According to Māori mythology, Taranaki once resided in the middle of the North Island, with all the other New Zealand volcanoes. The beautiful Pihanga was coveted by all the mountains, and a great battle broke out between them. Tongariro eventually won the day, inflicted great wounds on the side of Taranaki, and causing him to flee. Taranaki headed westwards, following Te Toka a Rahotu (the Rock of Rahotu) and forming the deep gorges of the Whanganui River, paused for a while, creating the depression that formed the Te Ngaere swamp, then heading north. Further progress was blocked by the Pouakai ranges, and as the sun came up Taranaki became petrified in his current location. When Taranaki conceals himself with rainclouds, he is said to be crying for his lost love, and during spectacular sunsets, he is said to be displaying himself to her. In turn, Tongariro's eruptions are said to be a warning to Taranaki not to return.
In 1865 the mountain was confiscated from Māori by the New Zealand Government under the powers of the New Zealand Settlements Act 1863, ostensibly as a means of establishing and maintaining peace amid the Second Taranaki War. The legislation was framed with the intention of seizing and dividing up the land of Māori "in rebellion" and providing it as farmland for military settlers. In 1839 the mountain had been climbed by the Swiss trained doctor and naturalist Ernst Dieffenbach. During his initial ascent, he identified the fast-flowing streams as being well suited to water driven mills. Dieffenbach was employed by the New Zealand Company to advise on the potential of land he explored in the North Island in 1839–40.[not specific enough to verify]
The mountain was returned to the people of Taranaki in 1978 by means of the Mount Egmont Vesting Act 1978, which vested it to the Taranaki Maori Trust Board. By means of the same Act, it was immediately passed back to the Government as a gift to the nation. The Waitangi Tribunal, in its 1996 report, Kaupapa Tuatahi, observed: "We are unaware of the evidence that the hapū agreed to this arrangement. Many who made submissions to us were adamant that most knew nothing of it." It cited a submission that suggested the political climate of 1975 was such that the board felt it was necessary to perform a gesture of goodwill designed to create a more favourable environment within which a monetary settlement could be negotiated.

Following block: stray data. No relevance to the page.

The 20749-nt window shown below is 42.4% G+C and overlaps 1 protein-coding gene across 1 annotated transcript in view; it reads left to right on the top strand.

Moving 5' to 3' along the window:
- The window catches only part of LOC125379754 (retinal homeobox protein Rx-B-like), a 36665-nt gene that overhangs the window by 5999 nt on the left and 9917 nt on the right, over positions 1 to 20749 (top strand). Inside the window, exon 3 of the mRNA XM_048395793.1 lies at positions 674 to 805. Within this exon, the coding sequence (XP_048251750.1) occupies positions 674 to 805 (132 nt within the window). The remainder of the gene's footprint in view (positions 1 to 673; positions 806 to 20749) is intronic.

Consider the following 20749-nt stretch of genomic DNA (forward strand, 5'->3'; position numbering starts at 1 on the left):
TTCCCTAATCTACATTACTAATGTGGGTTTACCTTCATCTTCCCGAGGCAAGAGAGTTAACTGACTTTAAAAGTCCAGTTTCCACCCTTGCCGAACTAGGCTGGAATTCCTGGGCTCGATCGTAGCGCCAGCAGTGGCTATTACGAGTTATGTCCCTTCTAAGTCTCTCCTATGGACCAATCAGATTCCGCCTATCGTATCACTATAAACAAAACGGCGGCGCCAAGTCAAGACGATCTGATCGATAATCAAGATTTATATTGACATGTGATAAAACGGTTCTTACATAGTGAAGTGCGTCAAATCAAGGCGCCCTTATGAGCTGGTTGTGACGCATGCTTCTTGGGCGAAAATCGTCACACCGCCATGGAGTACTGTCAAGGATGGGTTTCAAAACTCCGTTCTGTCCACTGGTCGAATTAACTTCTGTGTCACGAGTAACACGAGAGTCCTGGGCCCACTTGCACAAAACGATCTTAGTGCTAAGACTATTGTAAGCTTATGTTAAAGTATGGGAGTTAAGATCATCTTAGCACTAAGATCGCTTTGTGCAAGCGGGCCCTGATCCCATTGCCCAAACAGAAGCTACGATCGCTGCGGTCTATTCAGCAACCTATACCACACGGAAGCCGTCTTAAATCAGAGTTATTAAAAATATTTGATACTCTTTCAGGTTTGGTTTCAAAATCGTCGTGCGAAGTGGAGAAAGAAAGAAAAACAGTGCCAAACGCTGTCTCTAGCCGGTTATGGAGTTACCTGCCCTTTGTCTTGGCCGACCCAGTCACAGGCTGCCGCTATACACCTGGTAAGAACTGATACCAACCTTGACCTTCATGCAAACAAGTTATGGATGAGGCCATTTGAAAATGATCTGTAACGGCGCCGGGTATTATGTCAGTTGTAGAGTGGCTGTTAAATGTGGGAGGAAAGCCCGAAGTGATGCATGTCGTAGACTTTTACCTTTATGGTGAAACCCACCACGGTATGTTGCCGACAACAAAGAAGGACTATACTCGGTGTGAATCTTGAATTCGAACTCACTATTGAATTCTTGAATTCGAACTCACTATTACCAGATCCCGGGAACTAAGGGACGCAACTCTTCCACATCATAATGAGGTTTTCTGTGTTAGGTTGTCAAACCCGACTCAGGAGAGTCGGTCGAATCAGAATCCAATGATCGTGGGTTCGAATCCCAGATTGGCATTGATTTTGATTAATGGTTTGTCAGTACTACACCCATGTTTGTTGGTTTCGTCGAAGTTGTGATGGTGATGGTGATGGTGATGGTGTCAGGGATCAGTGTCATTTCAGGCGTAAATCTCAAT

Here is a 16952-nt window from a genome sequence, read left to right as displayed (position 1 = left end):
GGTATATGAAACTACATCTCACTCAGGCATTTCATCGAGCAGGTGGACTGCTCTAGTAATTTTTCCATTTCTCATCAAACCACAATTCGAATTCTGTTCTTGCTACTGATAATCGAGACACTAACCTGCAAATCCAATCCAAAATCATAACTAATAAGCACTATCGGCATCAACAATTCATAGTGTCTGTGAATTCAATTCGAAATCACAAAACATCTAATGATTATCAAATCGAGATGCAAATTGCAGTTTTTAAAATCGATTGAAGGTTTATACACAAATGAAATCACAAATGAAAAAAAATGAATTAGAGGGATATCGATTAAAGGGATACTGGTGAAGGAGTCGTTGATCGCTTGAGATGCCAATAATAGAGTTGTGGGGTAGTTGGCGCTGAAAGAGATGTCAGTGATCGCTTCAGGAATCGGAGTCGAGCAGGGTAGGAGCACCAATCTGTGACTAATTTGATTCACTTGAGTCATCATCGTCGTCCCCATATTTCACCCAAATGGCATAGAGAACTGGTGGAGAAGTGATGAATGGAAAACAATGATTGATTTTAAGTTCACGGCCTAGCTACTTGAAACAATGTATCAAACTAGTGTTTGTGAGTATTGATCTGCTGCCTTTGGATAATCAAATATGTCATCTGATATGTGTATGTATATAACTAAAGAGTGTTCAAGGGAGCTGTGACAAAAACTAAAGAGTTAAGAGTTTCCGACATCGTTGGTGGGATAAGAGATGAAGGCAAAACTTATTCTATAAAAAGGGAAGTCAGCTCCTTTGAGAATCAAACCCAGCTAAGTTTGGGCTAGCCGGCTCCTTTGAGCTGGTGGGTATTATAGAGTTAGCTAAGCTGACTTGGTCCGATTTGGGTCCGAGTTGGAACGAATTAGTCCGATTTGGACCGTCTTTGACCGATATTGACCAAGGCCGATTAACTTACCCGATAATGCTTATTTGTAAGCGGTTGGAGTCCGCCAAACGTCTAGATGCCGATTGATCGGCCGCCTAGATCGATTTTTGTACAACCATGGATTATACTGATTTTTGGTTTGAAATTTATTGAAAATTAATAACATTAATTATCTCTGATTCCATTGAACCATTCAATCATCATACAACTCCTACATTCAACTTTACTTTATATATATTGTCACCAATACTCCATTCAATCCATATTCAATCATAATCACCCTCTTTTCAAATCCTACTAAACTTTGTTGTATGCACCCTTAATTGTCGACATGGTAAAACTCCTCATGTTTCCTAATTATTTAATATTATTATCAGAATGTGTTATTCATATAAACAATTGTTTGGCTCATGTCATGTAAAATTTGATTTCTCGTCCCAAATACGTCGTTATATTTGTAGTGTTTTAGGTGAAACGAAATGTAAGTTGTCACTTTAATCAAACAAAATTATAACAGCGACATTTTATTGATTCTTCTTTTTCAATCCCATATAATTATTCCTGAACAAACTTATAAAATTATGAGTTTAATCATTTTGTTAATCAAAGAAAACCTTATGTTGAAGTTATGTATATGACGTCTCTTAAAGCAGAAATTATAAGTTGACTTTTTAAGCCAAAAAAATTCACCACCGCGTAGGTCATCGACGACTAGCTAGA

In 2017, a record of understanding was signed between Taranaki iwi and the New Zealand government that will see the mountain become a legal personality.. It is the third geographic feature in the country to be granted a legal personality, after Te Urewera and Whanganui River.
In 1881, a circular area with a radius of six miles (9.6 km) from the summit was protected as a Forest Reserve. Areas encompassing the older volcanic remnants of Pouakai and Kaitake were later added to the reserve and in 1900 all this land was gazetted as Egmont National Park, the second national park in New Zealand. With intensively-farmed dairy pasture reaching right up to the mostly-circular park boundary, the change in vegetation is sharply delineated in satellite images. There are parts of the national park where old growth forests are found.
The Taranaki Alpine Club maintains Tahurangi Lodge on the north slope of the mountain, just next to the television tower. The lodge is frequently used as the base for public climbs to the summit held in the summer months. The various climbing and tramping clubs organize these public events and provide informal guides.
For the average person, Taranaki would be considered a moderate mountain to climb. It takes a person with good fitness level a day to make the up-and-back climb. Weather on the mountain can change rapidly, which has caught inexperienced trampers and climbers unawares. As of 27 June 2017, 84 people have died on the mountain since records began in 1891, many having been caught by a sudden change in the weather. In terms of fatalities this mountain is the second most dangerous mountain in New Zealand after Aoraki / Mount Cook
There are three roads leading part-way up the mountain. The highest is to East Egmont plateau, with a viewing platform and parking facilities for the skifield. It lies at the transition between subalpine scrub and alpine herbfields.
There are park visitor centres at North Egmont and at Dawson Falls on the southeast side.
The eastern side from Stratford leads to the Stratford Mountain House, and the ski field.
There is no road access on the western side. However, a road winds for 10 km through native bush over the saddle between Pouakai and Kaitake. Near the top of this road is the renowned Pukeiti Trust rhododendron garden.
- List of volcanoes in New Zealand
- List of mountains of New Zealand by height
- Volcanology of New Zealand
- National parks of New Zealand